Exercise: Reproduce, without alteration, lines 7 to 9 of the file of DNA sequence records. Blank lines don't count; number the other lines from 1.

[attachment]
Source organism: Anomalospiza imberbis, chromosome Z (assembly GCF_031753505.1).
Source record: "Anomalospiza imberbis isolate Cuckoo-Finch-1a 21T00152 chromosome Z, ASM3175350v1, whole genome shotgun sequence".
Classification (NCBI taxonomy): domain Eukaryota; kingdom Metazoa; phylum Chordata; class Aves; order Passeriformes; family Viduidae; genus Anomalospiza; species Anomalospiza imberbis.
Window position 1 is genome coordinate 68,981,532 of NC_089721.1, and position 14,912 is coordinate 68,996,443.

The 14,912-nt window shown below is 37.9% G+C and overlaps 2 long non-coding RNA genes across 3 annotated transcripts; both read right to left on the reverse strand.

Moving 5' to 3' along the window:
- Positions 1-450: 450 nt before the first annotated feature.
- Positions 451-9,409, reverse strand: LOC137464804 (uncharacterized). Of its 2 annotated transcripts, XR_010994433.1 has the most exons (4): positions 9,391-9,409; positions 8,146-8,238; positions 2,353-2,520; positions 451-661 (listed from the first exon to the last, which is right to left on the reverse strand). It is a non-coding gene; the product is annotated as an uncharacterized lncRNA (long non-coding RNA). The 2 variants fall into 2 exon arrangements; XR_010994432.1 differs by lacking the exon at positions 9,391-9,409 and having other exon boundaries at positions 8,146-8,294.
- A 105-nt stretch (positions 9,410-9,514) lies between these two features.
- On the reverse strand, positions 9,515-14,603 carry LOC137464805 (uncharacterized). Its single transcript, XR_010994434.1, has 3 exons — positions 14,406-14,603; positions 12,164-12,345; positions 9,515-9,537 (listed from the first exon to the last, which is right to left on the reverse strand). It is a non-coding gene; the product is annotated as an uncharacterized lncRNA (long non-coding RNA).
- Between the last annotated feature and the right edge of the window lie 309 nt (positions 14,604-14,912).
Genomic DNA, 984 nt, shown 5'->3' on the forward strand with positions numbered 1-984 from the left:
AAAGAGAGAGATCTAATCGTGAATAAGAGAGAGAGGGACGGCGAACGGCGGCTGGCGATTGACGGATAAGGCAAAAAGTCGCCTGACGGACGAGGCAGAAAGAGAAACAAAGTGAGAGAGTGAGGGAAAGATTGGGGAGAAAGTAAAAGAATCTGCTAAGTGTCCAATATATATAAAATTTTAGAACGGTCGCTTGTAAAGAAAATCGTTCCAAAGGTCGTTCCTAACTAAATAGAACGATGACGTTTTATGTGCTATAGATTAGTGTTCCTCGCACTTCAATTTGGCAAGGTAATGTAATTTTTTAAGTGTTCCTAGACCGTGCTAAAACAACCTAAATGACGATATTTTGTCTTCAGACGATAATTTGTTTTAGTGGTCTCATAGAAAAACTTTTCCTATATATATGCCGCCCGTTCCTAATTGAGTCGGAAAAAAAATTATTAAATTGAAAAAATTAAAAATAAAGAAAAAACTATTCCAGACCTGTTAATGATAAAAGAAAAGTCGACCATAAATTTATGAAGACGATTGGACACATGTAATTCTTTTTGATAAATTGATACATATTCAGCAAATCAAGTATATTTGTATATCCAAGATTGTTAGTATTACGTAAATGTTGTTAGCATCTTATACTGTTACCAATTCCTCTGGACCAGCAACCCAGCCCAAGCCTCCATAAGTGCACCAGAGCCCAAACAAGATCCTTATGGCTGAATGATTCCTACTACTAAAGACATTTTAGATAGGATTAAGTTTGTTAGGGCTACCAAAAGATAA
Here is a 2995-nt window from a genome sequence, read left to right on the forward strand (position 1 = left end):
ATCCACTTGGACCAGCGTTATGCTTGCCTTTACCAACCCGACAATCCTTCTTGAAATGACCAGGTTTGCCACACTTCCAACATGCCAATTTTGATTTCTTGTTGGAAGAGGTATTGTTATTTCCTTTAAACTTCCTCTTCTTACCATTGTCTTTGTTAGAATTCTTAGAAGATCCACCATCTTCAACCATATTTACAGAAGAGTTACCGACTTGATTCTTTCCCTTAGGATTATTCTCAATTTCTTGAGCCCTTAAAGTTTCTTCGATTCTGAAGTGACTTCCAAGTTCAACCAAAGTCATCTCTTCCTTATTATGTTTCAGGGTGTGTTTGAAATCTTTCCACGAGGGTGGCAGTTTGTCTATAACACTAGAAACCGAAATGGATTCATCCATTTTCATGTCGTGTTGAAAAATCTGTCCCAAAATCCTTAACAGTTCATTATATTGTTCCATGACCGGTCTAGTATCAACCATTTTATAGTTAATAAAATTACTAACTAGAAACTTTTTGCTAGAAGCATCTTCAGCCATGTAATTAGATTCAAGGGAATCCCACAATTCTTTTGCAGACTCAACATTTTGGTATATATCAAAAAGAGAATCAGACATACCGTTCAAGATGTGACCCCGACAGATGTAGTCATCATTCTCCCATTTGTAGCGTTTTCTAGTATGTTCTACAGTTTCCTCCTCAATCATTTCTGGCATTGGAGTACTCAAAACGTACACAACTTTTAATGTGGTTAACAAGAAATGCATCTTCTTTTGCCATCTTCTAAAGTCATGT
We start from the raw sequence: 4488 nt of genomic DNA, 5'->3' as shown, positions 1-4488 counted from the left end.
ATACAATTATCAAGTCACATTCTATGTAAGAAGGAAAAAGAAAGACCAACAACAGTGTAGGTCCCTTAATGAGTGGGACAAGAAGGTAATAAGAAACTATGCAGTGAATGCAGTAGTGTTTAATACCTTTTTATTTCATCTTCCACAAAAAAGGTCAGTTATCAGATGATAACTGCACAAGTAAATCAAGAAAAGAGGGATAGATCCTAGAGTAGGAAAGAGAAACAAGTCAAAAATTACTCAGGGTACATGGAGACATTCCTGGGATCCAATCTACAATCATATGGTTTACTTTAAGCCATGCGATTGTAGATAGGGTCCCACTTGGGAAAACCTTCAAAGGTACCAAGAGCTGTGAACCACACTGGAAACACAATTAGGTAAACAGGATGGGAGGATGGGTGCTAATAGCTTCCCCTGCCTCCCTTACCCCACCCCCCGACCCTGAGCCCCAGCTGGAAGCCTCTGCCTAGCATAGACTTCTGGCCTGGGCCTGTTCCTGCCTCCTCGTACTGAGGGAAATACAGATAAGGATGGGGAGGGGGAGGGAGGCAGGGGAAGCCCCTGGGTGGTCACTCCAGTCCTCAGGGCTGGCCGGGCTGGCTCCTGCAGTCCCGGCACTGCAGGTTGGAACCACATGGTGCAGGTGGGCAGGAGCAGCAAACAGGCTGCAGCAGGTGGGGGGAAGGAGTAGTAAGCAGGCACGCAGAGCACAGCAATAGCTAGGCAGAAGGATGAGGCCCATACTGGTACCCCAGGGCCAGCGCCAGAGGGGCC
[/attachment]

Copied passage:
- Positions 1-450: 450 nt before the first annotated feature.
- Positions 451-9,409, reverse strand: LOC137464804 (uncharacterized). Of its 2 annotated transcripts, XR_010994433.1 has the most exons (4): positions 9,391-9,409; positions 8,146-8,238; positions 2,353-2,520; positions 451-661 (listed from the first exon to the last, which is right to left on the reverse strand). It is a non-coding gene; the product is annotated as an uncharacterized lncRNA (long non-coding RNA). The 2 variants fall into 2 exon arrangements; XR_010994432.1 differs by lacking the exon at positions 9,391-9,409 and having other exon boundaries at positions 8,146-8,294.
- A 105-nt stretch (positions 9,410-9,514) lies between these two features.